Thursday, August 22, 2013

Toast Topper #26 Spicy Dried Fruit Jam (#RecipeRedux)

I never thought I'd take to canning the way I have. Preserve making was always something that I imagined Old World-style grandmothers doing, bound up in aprons with pots boiling and bushels of produce spread over every countertop - definitely not an activity that the average 20-something would devote an afternoon to.

But then again, I'm not the average 20-something. I guess you can say I fell into preserving out of my stubborn frugality - our garden every year is so plentiful that I hate to see any of the gorgeous vegetables go to waste! I had a bit of a learning curve at first, though. While my paternal grandmother used to make pickles, freezer jam and jellies when I was really young, she's since hung up the ladle (so to speak). My dad, while a great pancake maker and grill man (who occasionally branches into home smoking and turkey frying), is not what you'd call the homemade pantry type though. My mom is finally starting to emerge from years as a short-order cook for two (rather opposite) childhood palates, but with a relatively new (and ahem, picky) Italian family on the meal ticket plus three grown children and 8(!) pets at home (yeah, I'm one of the squatters) and a full time job, she doesn't have the time or energy to break out the antique drum-like canner and spend most of the day processing fruit and vegetables.

So I've become the next canner in the family. I was given a large canning pot by my grandma back in 2008, and with a little research I took the plunge into tomatoes and pickles - and I've never looked back. Now my repertoire grows bit by bit every year, depending on the crops we have growing and what I find at the farmers market, and I've been able to put up various tomato sauces, tomato paste, pickles, jellies and jams, mincemeats and more chutneys than I ever thought existed. With the availability of products like Pomona's Pectin, which sets jam and jelly with next to no sugar required (most pectins need a good deal of sucrose to activate), I've also been able to make preserves for those in my family looking to avoid sugar for whatever reason using stevia-based replacements like PureVia, Pyure and most recently Truvia.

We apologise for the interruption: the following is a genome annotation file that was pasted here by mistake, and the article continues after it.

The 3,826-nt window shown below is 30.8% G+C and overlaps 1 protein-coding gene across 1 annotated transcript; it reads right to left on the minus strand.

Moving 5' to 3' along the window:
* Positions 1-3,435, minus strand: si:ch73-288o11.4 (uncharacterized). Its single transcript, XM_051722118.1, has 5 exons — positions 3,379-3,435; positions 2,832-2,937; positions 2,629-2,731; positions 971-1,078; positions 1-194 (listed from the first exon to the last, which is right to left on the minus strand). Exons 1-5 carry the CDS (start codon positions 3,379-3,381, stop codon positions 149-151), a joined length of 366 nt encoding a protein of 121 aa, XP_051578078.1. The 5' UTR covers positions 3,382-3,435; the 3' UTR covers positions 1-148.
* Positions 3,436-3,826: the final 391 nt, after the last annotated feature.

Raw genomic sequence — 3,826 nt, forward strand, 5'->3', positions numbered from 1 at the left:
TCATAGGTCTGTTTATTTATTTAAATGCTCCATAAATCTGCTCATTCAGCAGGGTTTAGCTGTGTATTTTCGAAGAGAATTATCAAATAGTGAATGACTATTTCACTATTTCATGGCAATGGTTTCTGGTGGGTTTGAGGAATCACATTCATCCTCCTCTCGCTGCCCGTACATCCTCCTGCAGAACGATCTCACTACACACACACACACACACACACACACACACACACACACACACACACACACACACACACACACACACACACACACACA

It was this combination of Pomona's, Truvia and naturally rich dried fruit that created this sweet and spicy fig jam. It's a chunky-style topping that goes well with sharp cheese and a glass of wine, spooned over ice cream or simply spread on a slice of pumpernickel bread. I was able to cut the added sugar by over 50% from the original recipe, partially by replacing it with Truvia (a blend of stevia and erythritol that's 3 times as sweet as regular table sugar) and partially by simply eliminating it. There's also a decent dose of calcium, magnesium, iron and manganese (an important detoxifying agent), but most importantly there is a wallop of exotic and exciting flavour in each bite. 

Spicy Dried Fig Jam

This month's #RecipeRedux is all about Raising the Bar on Food in a Jar. Whether you're packing your lunchtime marinated salad, stashing your homemade granolas and trail mixes or (like me) canning up a storm, the Mason and Ball jars once recycled or shoved to the back of the cupboard are finally getting their well-deserved resurgence to the forefront. Check out the rest of the group's offerings below, and if you have a different innovative use for the container let me know in the comments!


Spicy Dried Fruit Jam
Makes about 4 1/2 cups, 36 (2-tbsp) servings
6 oz. unsulfured dried figs, chopped
2 oz sultana raisins
3 cups strong-brewed black tea
¼ cup fresh lemon juice
½ tsp ground cinnamon
¼ tsp ground ginger
¼ tsp nutmeg
4 Szechuan peppercorns
1 tsp lemon extract
1 tsp pure vanilla extract
1 cup dark brown sugar
5 tbsp Truvia Spoonable
2 tsp calcium water (from Pomona's)
¼ cup superfine sugar
½ tbsp Pomona's Universal Pectin
  1. Combine figs, raisins and tea in a bowl. Cover and let stand 24 hours.
  2. Add the soaked fruit to a saucepan with the lemon juice, cinnamon, ginger, nutmeg, peppercorns, extracts, brown sugar, Truvia and calcium water. Bring to a boil.
  3. Cook, stirring frequently, for 20 minutes.
  4. Mix the superfine sugar and pectin in a small dish and add to the pot.
  5. Return to a boil and cook, stirring, for 2 minutes. Ladle into jars, seal and process in a water-bath for 10 minutes.
Amount Per Serving
Calories: 42.4
Total Fat: 0.0 g
Cholesterol: 0.0 mg
Sodium: 3.0 mg
Total Carbs: 13.2 g
Dietary Fiber: 0.5 g
Protein: 0.2 g